The Dallas market added an estimated 22,851 new rental units in 2017, more than Miami, Phoenix, Boston, and San Francisco combined, and nearly 50 percent more than the number of new units added in 2016. While rental units in Dallas remain in high demand, with 2.4 percent year-over-year rent growth, the large increase in supply decreased occupancy rates from 92.3 percent to 91 percent.

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Christmas is right around the corner, and you can certainly tell here in North Texas. The trees are decorated, holiday music is playing on the radio, and eggnog lattes are back at your favorite coffee shop. With Santa’s visit just a few short weeks away, we are highlighting our favorite Dallas-area apartments with fireplaces and chimneys for Santa to use. Don’t worry — all these chimneys are big enough for Santa to fit without feeling claustrophobic. Some even have rooftop pools and balconies for Santa’s reindeer to play in while they are waiting for the jolly old elf to finish delivering presents.

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I suspect leasing is more important than looking.

Searching for an apartment has always annoyed me.  And having lived in more than a few apartments, that’s a lot of annoyance. Suffice it to say the stereotypes are true and you all know it.  In recent years, apartment building has been gangbusters in Dallas. Everyone wonders if there’s a bubble coming in the high rents asked by these newer buildings.  I’d call it more effervescence than the giddiness of popping bubble wrap.

I’m not going to try and navigate your individual peccadillos, but there are some things to understand and tricks to use in scoring the best rent wherever you look.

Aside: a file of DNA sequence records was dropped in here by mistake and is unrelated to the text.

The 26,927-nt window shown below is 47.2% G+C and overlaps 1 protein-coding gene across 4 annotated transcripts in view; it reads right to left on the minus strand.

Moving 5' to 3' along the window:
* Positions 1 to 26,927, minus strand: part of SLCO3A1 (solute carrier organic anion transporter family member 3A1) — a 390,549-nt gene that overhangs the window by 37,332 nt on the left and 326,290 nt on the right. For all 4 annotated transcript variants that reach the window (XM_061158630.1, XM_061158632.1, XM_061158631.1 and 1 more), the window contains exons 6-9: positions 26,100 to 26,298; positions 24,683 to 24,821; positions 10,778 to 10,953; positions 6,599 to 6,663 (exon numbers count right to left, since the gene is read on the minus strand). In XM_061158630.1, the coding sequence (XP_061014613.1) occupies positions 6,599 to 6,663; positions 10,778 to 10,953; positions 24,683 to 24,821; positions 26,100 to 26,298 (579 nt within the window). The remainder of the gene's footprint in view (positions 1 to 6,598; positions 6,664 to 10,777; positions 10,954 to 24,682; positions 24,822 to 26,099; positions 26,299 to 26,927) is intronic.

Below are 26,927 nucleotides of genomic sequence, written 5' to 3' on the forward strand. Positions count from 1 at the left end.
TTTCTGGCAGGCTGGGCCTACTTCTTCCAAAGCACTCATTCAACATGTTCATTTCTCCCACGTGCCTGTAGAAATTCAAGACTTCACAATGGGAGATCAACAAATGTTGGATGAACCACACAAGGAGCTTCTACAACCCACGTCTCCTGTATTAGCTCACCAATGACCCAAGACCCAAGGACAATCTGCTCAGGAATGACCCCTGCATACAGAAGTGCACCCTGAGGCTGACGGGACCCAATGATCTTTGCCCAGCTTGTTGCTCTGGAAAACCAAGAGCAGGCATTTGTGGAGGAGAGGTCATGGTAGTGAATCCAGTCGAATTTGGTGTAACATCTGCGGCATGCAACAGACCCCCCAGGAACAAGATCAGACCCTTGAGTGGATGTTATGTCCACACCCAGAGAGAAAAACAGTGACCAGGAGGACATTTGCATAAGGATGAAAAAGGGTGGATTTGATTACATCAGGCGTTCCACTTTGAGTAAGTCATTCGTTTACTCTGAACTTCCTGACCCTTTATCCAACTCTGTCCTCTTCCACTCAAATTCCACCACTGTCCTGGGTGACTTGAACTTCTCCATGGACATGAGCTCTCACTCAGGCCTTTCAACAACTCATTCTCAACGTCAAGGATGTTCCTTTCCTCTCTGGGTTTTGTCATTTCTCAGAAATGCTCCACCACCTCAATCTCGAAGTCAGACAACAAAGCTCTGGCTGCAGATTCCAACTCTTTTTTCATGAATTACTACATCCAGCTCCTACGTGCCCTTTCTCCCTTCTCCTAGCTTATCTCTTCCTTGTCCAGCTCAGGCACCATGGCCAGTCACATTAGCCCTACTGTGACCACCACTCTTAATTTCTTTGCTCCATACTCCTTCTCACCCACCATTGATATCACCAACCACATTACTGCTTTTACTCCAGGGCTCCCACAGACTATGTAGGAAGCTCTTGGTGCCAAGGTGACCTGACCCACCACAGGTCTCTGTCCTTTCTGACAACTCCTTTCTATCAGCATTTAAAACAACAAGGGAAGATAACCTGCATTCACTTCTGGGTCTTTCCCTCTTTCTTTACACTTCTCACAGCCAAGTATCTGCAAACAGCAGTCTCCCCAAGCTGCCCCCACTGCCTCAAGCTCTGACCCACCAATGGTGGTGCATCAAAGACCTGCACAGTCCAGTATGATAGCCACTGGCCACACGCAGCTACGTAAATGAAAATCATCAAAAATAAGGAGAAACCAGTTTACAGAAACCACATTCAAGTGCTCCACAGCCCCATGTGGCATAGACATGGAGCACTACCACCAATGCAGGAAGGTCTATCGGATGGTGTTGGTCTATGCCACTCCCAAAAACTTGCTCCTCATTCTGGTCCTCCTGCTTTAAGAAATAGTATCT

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The Interurban building is a classic industrial loft building in downtown Dallas.

Some of the hottest apartments currently on the market are lofts, with plenty of luxury lofts for rent in Dallas. Loft apartments are often converted from former industrial buildings, but now many brand new “loft-style” apartments are being built in the Dallas, usually located near downtown. Loft-style buildings are open-concept spaces with high ceilings and large windows, and often include more industrial decor such as exposed brickwork. This week we’re highlighting our favorite residential loft rentals in Dallas.

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Rents have been on the rise in Dallas, with the median one-bedroom apartment in Dallas proper renting for $890 a month. Throughout the Dallas area, some suburbs still offer lower prices compared to Dallas, while others are considerably more expensive.

To give renters an idea of how far their rent check will go, we’re highlighting properties at the Dallas median price in Dallas proper, as well as in 10 surrounding cities. From one-bedrooms in Frisco and Carrollton to two-bedrooms in Fort Worth and Garland, there are plenty of great rentals in the Dallas-Fort Worth metro for around $890 a month.